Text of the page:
Theoretical frameworks would help public health workers to understand important factors to consider when developing an effective public health campaign to educate rural communities in Sierra Leone about the spread of Ebola. Here, theory would help practitioners to know whether all necessary elements of a public health program exist (Glanz et al., 2008). For example, it would be difficult to formulate a program for educating people about possible methods of Ebola infection if public health workers do not understand the social determinants that underlie community practices, which lead to the spread of the disease. Providing people with information about why they are vulnerable to infection could be an inadequate strategy if people do not have the skills to prevent them from being infected. An effective public health program should point this out. In this regard, theory would help to improve the design of public health programs, thereby making them more effective in reducing Ebola infections.
Determining Effective Strategies
Different social, economic and political factors made it difficult for public health workers to formulate one public health strategy for reaching multiple audiences in Sierra Leone. Theory helps to streamline this process by making it easy for these professionals to know which strategies work best for specific audiences (Green, 2000). This way, health workers would be able to formulate effective and successful public health campaigns by reducing their margins of error (Glanz & Bishop, 2010). Similarly, they are bound to enjoy increased cooperation with local communities, in public health management, because they would understand the needs of local communities.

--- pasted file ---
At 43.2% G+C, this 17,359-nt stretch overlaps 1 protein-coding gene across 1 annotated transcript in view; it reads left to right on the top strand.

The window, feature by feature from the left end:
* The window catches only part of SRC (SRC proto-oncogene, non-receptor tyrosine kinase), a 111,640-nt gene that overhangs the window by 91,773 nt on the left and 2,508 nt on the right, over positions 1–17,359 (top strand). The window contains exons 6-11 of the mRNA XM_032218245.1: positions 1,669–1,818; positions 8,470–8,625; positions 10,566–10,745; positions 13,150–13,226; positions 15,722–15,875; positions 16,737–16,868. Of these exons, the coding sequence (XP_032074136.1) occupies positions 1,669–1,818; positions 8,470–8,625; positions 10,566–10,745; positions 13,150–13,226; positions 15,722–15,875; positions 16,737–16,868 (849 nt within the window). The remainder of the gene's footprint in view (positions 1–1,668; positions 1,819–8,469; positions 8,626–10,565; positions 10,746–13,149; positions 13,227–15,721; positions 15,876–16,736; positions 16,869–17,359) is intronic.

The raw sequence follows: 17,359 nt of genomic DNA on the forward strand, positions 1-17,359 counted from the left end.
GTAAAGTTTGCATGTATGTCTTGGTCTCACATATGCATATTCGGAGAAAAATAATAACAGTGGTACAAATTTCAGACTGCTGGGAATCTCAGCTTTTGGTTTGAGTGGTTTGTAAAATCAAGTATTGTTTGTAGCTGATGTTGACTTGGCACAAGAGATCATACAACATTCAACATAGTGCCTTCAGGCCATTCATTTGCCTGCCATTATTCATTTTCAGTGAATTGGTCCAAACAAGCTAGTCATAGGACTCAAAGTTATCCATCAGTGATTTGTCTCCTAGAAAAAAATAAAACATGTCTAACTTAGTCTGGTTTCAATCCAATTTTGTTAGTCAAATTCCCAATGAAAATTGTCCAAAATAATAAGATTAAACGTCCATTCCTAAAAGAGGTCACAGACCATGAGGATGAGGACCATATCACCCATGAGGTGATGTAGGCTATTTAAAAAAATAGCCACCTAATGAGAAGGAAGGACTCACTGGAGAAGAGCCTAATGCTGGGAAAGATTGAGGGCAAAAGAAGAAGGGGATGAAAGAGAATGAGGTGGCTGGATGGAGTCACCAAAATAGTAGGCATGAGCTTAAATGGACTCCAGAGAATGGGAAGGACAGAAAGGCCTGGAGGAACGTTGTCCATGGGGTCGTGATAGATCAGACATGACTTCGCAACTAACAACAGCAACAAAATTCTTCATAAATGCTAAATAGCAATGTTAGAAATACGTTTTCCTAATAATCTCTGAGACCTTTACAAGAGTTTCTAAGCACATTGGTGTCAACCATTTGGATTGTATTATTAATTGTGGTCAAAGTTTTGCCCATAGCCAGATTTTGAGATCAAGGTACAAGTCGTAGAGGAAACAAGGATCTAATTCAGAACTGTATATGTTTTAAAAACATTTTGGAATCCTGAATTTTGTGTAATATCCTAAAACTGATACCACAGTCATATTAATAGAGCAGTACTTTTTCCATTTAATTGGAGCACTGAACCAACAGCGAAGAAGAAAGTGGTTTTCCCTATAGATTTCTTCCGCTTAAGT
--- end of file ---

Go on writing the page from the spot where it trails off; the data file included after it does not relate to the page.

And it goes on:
Evaluation of Health Programs
Health workers in Sierra Leone reported successes and failures in managing Ebola. In some areas, they experienced resistance from local communities, while in other areas they received support from community shareholders. Variations in success levels show failures in their approach. Theory helps to explain why these failures exist. Through its contributions, it helps public health researchers to understand the contextual factors and mechanisms that contributed to the success, or failure, of the health interventions. By doing so, public health workers would know how to improve their campaigns and lower their chances of failure. Comprehensively, based on the details highlighted in this paper, theory provides an effective framework for studying public health problems and developing appropriate guidelines for developing public health interventions. Its importance also spreads to end-stage program evaluation processes that are essential for evaluating the successes and failures of public health programs. Therefore, in the context of the Sierra Leone health crisis, adopting a theoretical framework in public health management would have helped to solve the complex issues associated with managing the crisis because a simple input-output model could not work.
Glanz, K., & Bishop, D. B. (2010). The role of behavioral science theory in development and implementation of public health interventions. Annual Review of Public Health, 31, 399–418.
Glanz, K., Rimer, B. K., & Viswanath, K. (Eds). (2008). Health behavior and health education: Theory, research, and practice (4th ed.). San Francisco, CA: John Wiley & Sons.
Green, J. (2000). The role of theory in evidence-based health promotion practice. Health Educ. Res, 15(2), 125-129.